The Forgotten Daughter(2)

By: Lauri Robinson



Roger Nightingale was feared as strongly as he was revered by everyone, including his daughters.

He kissed the top of her head. “Dare I say I’m happy there’s no man waiting in the wings to steal you away from me?”

The lump in her throat grew big enough to strangle a cow. Refusing to give in to the sadness or to peek toward the edge of the dance floor, Josie shook her head. “No chance of that, Daddy.”

“Don’t fret,” he said with another kiss. “The right man’s out there for you, too. Give him time.”

“I’m not fretting.” Lifting her gaze, because depending upon his answer, she knew things could get a whole lot worse, Josie asked, “Are you?”

“Nope.” His grin was broad and his blue eyes shimmered. “Losing three daughters in a matter of weeks is more than enough. I’m going to hang on to you until the very end.”

The strangling sensation happened again, and this time Josie couldn’t speak around it. Scrounging up a painful smile that was as wobbly as her insides, she once again rested her head near the front of his shoulder. Her gaze wasn’t controllable, either. Of their own accord, her eyes landed on Scooter Wilson. The sinking feeling within her could have sent her all the way to the other side of the earth.

Scooter was looking up to see if she was looking down at him, and when their gazes met, he lifted a brow. Though the Chinese lanterns were hung and the music had started, night had yet to fall, and she could clearly see, and feel, the challenge Scooter sent her way.

Josie swallowed. Why had she called him, of all people, when she’d been arrested? Because he’d been the one person she could count on to get her out without too many questions. Way back when she’d worn pigtails and hand-me-down dresses, Scooter had been the one to come to her rescue when any of the other boys, or girls for that matter, had picked on her for one reason or another. He’d never told anyone about those incidents. True to form, just like he’d kept all her other secrets, he was keeping this one. Despite the ultimatum he’d laid down. Either she stopped her activities, or he’d tell her father.

Neither of which could happen.

“Did Scooter fix your car?” her father asked, his gaze following hers.

“Yes.”

“Good,” he said gruffly. “I still think I should have Ned look into that entire escapade. One of my daughters being arrested for speeding is ludicrous. They should have told you to slow down and nothing more.”

Getting Sheriff Ned Withers involved would completely blow her last bit of cover. Her father thought she’d given Colene Arneson a ride up to Duluth to see a niece and that the speeding incident had happened on the way back home. “It was like Scooter said, Daddy,” Josie replied, her nerves hitting a high gear. She’d never blatantly lied to her father, and it didn’t settle well with her. It hadn’t settled well with Scooter, either. “The gas pedal stuck. He promises it won’t happen again.”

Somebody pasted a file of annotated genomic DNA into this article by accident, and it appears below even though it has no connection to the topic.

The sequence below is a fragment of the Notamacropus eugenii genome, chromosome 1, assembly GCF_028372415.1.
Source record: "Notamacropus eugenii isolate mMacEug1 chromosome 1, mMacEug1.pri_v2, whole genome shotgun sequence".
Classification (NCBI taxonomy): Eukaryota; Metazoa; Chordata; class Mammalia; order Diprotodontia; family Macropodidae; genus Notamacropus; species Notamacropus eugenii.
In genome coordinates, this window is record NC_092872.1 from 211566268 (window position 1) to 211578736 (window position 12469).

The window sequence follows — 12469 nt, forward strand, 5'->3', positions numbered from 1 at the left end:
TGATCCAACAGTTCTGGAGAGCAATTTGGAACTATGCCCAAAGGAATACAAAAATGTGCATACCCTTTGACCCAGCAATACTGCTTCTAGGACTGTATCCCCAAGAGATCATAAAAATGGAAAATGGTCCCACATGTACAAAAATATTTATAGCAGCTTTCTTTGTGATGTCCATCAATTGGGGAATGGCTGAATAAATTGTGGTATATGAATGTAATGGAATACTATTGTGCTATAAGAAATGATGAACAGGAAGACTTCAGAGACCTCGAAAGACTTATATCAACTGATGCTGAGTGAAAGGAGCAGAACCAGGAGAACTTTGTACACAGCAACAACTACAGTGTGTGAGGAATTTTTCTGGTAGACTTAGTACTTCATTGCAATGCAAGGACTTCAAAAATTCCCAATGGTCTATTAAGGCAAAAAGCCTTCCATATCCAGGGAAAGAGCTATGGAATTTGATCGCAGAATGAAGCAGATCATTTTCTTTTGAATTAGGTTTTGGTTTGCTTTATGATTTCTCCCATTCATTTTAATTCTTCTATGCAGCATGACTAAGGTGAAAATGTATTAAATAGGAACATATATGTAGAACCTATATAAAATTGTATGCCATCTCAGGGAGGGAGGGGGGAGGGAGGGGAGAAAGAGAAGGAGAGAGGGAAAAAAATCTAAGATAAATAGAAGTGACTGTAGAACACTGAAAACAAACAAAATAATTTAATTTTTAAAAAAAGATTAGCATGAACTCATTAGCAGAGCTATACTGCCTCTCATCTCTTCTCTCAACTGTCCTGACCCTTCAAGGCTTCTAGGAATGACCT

“It better not.” Her father spun her around by the shoulders to directly face him. “Matter of fact, it won’t.” He grinned broadly. “I told Scooter you need a new car. Come Monday, he’ll go with you over to Big Al’s to pick one out.”

Her stomach sank. Avoiding Scooter hadn’t been easy over the past weeks, not when she’d had to arrange for him to set off the fireworks later tonight, but she had no intention of going anywhere with him, not even to pick out a new car. When searching for an excuse didn’t result in one, Josie asked, “Couldn’t it just be delivered?” The way her father frowned made her add, “I mean, with Twyla married, she won’t be here to help and Norma Rose is busy planning her wedding, and—”

He kissed her forehead. “No, it can’t be delivered. I know you. You’ll want Scooter to check it from bumper to bumper. Being the only one of my girls here, you’ll need a car—one you can depend on—while Norma Rose and Ty are on their honeymoon. They’ll be moving into the farmhouse when they return, and don’t worry, she’ll be taking over the helm again before the end of the summer.”

It wasn’t the work at the resort Josie was worried about. She didn’t mind covering the front desk and helping with all the parties. Just like she’d never minded cleaning rooms and doing laundry. The resort was her responsibility as much as it was anyone else’s. She just didn’t know how she’d manage everything with Twyla gone. Unlike her, Twyla thrived on being the life of the party. She’d been thrilled to step up and help Norma Rose and had completely plunged herself into making sure the events at the resort were top-notch. Twyla had planned tonight’s party, in fact she’d planned the whole day of activities that included the entire town of White Bear Lake, and it had been a success.

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